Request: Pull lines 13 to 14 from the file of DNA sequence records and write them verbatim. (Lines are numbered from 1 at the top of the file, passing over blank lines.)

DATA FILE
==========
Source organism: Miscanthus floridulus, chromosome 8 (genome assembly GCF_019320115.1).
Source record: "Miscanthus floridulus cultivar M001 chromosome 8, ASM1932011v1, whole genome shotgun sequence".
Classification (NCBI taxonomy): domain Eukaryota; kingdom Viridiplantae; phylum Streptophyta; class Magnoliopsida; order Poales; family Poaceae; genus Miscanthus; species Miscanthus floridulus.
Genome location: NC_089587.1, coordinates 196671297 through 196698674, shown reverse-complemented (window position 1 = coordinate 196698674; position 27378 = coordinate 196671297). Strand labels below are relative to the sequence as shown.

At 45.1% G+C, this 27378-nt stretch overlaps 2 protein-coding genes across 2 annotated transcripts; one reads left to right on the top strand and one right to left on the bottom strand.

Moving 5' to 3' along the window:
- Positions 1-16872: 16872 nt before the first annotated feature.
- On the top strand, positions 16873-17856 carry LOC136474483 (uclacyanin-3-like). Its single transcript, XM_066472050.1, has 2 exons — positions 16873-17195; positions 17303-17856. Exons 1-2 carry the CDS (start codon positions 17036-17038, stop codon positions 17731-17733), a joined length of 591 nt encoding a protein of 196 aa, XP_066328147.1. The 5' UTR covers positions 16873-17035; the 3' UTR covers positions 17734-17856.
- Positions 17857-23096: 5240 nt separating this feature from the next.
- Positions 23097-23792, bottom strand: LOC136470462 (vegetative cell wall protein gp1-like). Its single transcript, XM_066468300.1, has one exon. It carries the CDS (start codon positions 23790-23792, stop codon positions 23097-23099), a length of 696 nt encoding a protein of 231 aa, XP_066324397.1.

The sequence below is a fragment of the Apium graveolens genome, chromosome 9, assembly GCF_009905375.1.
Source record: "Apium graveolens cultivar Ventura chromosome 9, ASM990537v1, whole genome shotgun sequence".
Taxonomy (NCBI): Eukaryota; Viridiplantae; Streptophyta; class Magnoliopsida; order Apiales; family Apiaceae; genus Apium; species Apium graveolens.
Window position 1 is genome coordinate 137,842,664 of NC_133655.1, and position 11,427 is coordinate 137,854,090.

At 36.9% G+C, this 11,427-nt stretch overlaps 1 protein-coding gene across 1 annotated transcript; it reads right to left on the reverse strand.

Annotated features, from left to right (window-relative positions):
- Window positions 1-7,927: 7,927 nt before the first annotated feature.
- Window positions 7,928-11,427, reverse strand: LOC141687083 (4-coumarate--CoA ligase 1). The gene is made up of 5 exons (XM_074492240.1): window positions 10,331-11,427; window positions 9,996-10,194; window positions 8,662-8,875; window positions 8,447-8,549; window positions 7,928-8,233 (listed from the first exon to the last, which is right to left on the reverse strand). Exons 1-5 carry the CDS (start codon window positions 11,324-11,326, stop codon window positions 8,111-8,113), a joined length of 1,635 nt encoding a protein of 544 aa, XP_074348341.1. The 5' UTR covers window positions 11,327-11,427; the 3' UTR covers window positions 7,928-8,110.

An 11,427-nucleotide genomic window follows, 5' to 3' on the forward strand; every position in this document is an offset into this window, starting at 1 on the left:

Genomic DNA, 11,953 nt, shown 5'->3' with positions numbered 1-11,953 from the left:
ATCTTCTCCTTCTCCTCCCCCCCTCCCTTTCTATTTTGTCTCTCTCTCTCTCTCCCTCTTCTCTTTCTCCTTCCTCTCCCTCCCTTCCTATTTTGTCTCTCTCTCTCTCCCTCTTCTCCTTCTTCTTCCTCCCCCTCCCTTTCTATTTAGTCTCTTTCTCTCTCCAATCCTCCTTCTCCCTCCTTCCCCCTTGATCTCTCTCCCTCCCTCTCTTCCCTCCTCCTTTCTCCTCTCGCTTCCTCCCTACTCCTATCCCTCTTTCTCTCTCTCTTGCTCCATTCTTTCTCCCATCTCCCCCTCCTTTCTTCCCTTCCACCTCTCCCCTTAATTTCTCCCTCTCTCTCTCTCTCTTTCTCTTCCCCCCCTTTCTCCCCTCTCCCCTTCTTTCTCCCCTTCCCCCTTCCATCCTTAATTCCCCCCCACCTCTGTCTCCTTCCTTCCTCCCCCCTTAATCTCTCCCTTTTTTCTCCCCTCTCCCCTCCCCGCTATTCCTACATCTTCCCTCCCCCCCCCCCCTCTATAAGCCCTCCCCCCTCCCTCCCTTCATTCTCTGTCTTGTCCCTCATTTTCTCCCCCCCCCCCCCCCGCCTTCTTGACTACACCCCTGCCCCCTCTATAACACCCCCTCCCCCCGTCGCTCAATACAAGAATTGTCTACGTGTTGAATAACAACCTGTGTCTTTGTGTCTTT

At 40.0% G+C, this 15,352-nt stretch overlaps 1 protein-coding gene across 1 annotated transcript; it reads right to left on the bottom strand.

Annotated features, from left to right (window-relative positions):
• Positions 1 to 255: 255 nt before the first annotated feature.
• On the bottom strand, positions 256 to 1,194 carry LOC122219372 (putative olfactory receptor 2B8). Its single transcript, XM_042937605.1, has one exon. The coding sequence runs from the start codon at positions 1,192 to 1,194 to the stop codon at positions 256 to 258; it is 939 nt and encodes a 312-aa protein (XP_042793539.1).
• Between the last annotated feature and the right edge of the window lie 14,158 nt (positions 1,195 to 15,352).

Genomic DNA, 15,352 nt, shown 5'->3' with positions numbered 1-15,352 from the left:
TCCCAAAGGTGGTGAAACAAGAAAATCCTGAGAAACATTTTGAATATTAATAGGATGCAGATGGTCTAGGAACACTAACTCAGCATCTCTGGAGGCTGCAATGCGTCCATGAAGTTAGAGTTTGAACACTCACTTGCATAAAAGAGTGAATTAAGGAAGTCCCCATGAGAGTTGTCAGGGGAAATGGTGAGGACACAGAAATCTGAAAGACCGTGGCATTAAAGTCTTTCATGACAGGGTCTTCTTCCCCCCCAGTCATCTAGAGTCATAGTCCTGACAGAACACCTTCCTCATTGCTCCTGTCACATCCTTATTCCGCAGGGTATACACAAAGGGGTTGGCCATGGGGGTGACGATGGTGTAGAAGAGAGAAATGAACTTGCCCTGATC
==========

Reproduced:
Taxonomy (NCBI): Eukaryota; Viridiplantae; Streptophyta; class Magnoliopsida; order Apiales; family Apiaceae; genus Apium; species Apium graveolens.
Window position 1 is genome coordinate 137,842,664 of NC_133655.1, and position 11,427 is coordinate 137,854,090.